But there's more evidence that the government will set a ceiling as well as a floor to private packages. In section 203b it is specified that the exchange-participating entities may not offer more than one plan of each kind in a defined "service area." This certainly looks like a limitation on competition. It appears that the Commissioner will be able to guarantee that there are only a limited number of "private" plans (the scare quotes are becoming increasingly appropriate) available for any given area, which certainly calls into question the idea that people will simply be able to keep receiving insurance of the kind they already have without any benefit limits set by the government.
But there is still more evidence. At the end of section 203, there is a paragraph on state-mandated benefits which may go beyond federally mandated benefits. One might think this section irrelevant to the question at issue, but it isn't.
(d) Treatment of State Benefit Mandates- Insofar as a State requires a health insurance issuer offering health insurance coverage to include benefits beyond the essential benefits package, such requirement shall continue to apply to an Exchange-participating health benefits plan, if the State has entered into an arrangement satisfactory to the Commissioner to reimburse the Commissioner for the amount of any net increase in affordability premium credits under subtitle C as a result of an increase in premium in basic plans as a result of application of such requirement.
Why is this evidence that the government will be setting ceilings on coverage under private plans? Because when a state mandates coverage of benefits the federal government hasn't approved, the state has to pay the federal government the difference in premiums brought about by the additional required coverage. Think about that. This is supposedly talking about private plans. Why is the state having to pay the federal government the extra money rather than just paying the higher premiums to the private plans? After all, that's what the liberals are telling us it would be like for us individuals: If you can pay the higher premium, you can get a better plan, as good as you like. But this section makes it evident that exchange participating plans (the only ones allowed to enroll new members after the law goes into effect) have their premiums effectively capped by the federal government. The federal government enters into a contract which the Commissioner negotiates with the insurer to provide the coverage (this is spelled out in detail in section 204), and no provision is made for private people simply to pay more for whatever better coverage they can find. If additional coverage is required by the state, the state must pay the additional premium that coverage requires to the federal government, who presumably pays it to the insurance company with which it has entered into a contract. No similar provision is even made for private individuals, and in any event, the existence of the federal government as a middleman makes it absolutely evident that this is by no means business as usual. Think about it: Does the federal government contract with UPS and Fedex? In order to get a service from Fedex, do you have to pay the additional cost to the federal government who then passes it on to UPS, with whom it has a contract for offering mail services to the public? Of course not. This is nothing even remotely like private free enterprise, even in the supposedly private plans.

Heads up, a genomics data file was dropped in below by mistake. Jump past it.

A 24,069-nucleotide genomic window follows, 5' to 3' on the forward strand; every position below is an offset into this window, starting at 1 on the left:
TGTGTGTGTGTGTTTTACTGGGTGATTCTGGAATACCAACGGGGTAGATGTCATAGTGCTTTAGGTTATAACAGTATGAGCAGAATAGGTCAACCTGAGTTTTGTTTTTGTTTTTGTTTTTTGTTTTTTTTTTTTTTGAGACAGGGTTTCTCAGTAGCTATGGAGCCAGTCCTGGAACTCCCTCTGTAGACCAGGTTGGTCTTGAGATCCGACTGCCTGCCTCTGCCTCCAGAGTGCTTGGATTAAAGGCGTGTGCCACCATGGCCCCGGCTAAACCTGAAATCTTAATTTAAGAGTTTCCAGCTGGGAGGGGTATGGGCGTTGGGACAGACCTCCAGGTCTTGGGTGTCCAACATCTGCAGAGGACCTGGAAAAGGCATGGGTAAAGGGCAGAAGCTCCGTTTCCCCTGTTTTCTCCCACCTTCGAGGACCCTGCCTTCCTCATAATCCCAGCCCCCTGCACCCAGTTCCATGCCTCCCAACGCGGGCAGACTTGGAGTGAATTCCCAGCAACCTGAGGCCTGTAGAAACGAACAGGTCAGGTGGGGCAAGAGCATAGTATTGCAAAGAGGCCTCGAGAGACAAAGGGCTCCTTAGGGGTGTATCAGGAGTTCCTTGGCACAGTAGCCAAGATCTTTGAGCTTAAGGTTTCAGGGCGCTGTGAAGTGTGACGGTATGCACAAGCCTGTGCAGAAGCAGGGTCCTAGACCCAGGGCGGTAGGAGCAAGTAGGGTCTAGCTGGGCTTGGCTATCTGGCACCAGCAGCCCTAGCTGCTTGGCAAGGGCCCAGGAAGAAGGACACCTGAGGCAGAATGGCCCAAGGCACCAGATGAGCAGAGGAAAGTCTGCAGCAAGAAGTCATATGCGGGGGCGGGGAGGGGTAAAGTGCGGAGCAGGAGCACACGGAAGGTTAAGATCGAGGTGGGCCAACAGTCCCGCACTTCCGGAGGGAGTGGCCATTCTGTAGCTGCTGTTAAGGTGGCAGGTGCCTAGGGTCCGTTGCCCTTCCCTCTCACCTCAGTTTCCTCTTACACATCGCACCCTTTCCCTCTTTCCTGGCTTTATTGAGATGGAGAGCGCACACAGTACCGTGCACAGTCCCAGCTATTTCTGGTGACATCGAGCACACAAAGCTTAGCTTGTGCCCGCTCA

And since the federal government is negotiating the contracts, and since the exchange plans operate only under federal contract and by federal permission, the federal government will have every motive and full power for capping premiums and hence capping benefits.
It seems to me that the case is very strong: So-called private plans that can enroll new members under Obamacare will not be permitted to compete simply by offering better benefits than the government plan offers, with such benefits paid for by willing individual customers or even employers.
So I don't think you'll be able to keep your insurance, or your health care system, for that matter, even if you like it.
Disclaimer: I am not a lawyer, nor do I play one on the Internet. This is entirely my own analysis, except for the portions expressly noted as coming from other people. It makes me a tad nervous that no one else has said already what I am saying here, and I am open to correction. But the more I look at the bill itself, the more convinced I am that I am right.